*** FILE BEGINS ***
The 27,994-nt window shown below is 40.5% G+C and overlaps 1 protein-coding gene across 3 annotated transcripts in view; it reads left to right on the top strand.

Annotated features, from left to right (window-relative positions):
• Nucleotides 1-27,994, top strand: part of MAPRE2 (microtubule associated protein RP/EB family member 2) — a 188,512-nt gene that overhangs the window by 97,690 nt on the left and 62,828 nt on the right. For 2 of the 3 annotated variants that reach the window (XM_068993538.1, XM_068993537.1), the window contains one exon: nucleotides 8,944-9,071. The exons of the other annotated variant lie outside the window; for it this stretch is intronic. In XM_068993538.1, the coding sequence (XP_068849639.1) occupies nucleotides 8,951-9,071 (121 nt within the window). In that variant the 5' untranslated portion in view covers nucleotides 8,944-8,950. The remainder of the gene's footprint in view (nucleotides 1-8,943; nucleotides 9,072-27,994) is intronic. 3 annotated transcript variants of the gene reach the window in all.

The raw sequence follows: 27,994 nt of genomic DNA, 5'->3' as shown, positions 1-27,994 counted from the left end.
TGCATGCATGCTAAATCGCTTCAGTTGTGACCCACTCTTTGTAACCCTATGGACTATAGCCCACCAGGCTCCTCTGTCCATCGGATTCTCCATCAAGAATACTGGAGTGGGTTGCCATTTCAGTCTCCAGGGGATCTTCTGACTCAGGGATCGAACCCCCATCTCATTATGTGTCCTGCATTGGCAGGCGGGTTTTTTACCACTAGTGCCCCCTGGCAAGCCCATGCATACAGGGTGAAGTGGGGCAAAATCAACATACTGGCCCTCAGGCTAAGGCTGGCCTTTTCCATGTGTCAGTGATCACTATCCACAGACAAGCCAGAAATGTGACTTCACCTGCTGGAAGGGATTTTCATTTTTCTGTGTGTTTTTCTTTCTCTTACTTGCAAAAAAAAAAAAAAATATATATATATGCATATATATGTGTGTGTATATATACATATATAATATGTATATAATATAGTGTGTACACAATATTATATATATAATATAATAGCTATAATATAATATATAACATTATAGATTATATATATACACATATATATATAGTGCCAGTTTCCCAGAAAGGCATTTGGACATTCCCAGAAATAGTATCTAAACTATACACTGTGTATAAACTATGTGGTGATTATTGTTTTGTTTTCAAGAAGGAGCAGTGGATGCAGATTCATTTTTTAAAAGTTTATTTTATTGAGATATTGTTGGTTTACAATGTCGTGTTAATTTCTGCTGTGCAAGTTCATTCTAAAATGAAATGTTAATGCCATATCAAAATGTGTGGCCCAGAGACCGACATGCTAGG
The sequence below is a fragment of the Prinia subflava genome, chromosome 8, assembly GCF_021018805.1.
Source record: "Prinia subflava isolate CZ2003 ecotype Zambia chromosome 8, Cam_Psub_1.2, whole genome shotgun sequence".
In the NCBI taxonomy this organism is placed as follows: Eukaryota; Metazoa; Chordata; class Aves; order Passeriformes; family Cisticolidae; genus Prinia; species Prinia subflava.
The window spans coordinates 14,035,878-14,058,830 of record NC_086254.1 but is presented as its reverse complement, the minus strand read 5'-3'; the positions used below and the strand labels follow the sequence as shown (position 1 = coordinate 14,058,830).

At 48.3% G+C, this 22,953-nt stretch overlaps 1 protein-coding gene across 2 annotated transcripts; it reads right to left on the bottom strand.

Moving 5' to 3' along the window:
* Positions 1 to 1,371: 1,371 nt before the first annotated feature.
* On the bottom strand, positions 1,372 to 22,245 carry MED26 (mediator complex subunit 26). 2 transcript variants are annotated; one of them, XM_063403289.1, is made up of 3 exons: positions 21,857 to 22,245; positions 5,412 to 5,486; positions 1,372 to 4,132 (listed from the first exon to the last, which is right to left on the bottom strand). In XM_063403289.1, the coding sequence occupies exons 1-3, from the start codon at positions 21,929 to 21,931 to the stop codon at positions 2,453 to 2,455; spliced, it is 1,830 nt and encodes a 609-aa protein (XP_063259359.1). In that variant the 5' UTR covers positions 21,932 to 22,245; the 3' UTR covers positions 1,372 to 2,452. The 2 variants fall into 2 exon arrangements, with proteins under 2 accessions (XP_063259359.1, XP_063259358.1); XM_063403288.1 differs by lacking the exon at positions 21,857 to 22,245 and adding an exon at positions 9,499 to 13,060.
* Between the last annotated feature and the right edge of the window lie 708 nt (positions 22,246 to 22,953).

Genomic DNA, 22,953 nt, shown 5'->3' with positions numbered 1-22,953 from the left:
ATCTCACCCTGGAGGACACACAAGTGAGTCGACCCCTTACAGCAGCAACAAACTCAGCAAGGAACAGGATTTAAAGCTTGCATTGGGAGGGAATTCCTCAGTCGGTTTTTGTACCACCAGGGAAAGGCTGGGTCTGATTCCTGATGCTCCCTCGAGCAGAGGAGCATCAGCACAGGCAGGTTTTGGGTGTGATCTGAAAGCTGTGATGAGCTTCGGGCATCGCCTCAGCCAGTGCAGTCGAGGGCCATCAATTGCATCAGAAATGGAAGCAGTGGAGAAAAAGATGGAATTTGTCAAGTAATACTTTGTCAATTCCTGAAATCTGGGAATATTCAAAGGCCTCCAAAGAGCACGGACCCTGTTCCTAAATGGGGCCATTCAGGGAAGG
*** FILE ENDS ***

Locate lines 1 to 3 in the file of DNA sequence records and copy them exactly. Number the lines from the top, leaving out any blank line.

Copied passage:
The 27,994-nt window shown below is 40.5% G+C and overlaps 1 protein-coding gene across 3 annotated transcripts in view; it reads left to right on the top strand.

Annotated features, from left to right (window-relative positions):
• Nucleotides 1-27,994, top strand: part of MAPRE2 (microtubule associated protein RP/EB family member 2) — a 188,512-nt gene that overhangs the window by 97,690 nt on the left and 62,828 nt on the right. For 2 of the 3 annotated variants that reach the window (XM_068993538.1, XM_068993537.1), the window contains one exon: nucleotides 8,944-9,071. The exons of the other annotated variant lie outside the window; for it this stretch is intronic. In XM_068993538.1, the coding sequence (XP_068849639.1) occupies nucleotides 8,951-9,071 (121 nt within the window). In that variant the 5' untranslated portion in view covers nucleotides 8,944-8,950. The remainder of the gene's footprint in view (nucleotides 1-8,943; nucleotides 9,072-27,994) is intronic. 3 annotated transcript variants of the gene reach the window in all.